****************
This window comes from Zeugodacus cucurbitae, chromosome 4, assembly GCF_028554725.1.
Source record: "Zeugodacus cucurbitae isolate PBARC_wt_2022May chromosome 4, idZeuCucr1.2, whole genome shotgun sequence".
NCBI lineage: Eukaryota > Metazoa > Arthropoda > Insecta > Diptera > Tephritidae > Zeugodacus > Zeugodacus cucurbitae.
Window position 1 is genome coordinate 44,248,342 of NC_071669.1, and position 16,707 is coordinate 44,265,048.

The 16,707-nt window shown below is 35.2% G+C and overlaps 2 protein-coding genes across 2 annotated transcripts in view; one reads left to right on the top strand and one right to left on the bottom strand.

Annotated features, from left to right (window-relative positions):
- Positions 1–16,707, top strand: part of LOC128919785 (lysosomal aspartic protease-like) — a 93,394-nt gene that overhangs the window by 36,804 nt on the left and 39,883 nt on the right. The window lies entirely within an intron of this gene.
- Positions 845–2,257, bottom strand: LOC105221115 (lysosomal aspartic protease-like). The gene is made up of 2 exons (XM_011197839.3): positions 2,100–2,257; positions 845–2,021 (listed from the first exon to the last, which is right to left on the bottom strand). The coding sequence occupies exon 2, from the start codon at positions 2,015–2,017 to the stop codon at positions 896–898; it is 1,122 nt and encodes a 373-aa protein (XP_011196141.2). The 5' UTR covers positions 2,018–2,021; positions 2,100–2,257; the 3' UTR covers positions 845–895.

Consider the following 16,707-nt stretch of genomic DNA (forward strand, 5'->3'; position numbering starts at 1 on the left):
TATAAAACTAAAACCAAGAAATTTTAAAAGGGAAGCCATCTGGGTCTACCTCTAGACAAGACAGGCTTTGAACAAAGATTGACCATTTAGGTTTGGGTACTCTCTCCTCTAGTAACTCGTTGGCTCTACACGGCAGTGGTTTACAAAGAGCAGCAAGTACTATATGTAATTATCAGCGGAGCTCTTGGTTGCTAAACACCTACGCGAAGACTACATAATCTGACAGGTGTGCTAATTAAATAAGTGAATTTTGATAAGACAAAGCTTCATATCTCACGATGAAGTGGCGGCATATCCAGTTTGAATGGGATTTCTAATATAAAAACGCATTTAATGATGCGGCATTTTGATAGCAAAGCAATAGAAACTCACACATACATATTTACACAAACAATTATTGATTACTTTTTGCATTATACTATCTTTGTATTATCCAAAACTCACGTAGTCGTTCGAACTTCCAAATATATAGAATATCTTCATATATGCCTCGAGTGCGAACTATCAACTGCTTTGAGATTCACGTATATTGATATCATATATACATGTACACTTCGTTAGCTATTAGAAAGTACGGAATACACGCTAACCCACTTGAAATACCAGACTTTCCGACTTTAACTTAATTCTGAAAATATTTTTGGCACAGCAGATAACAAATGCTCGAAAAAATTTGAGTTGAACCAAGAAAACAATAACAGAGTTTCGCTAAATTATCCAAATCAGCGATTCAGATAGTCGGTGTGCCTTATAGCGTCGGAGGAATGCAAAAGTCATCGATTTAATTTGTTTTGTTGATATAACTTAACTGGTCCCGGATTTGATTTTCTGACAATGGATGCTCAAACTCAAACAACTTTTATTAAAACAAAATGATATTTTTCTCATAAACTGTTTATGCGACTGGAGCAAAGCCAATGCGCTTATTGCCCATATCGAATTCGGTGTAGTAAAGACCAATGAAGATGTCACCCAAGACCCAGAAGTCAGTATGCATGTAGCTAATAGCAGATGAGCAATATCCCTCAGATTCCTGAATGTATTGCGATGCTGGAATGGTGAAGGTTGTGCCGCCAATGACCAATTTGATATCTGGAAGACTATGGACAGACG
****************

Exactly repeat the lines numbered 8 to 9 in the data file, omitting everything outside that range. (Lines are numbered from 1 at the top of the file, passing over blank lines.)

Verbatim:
- Positions 845–2,257, bottom strand: LOC105221115 (lysosomal aspartic protease-like). The gene is made up of 2 exons (XM_011197839.3): positions 2,100–2,257; positions 845–2,021 (listed from the first exon to the last, which is right to left on the bottom strand). The coding sequence occupies exon 2, from the start codon at positions 2,015–2,017 to the stop codon at positions 896–898; it is 1,122 nt and encodes a 373-aa protein (XP_011196141.2). The 5' UTR covers positions 2,018–2,021; positions 2,100–2,257; the 3' UTR covers positions 845–895.

Consider the following 16,707-nt stretch of genomic DNA (forward strand, 5'->3'; position numbering starts at 1 on the left):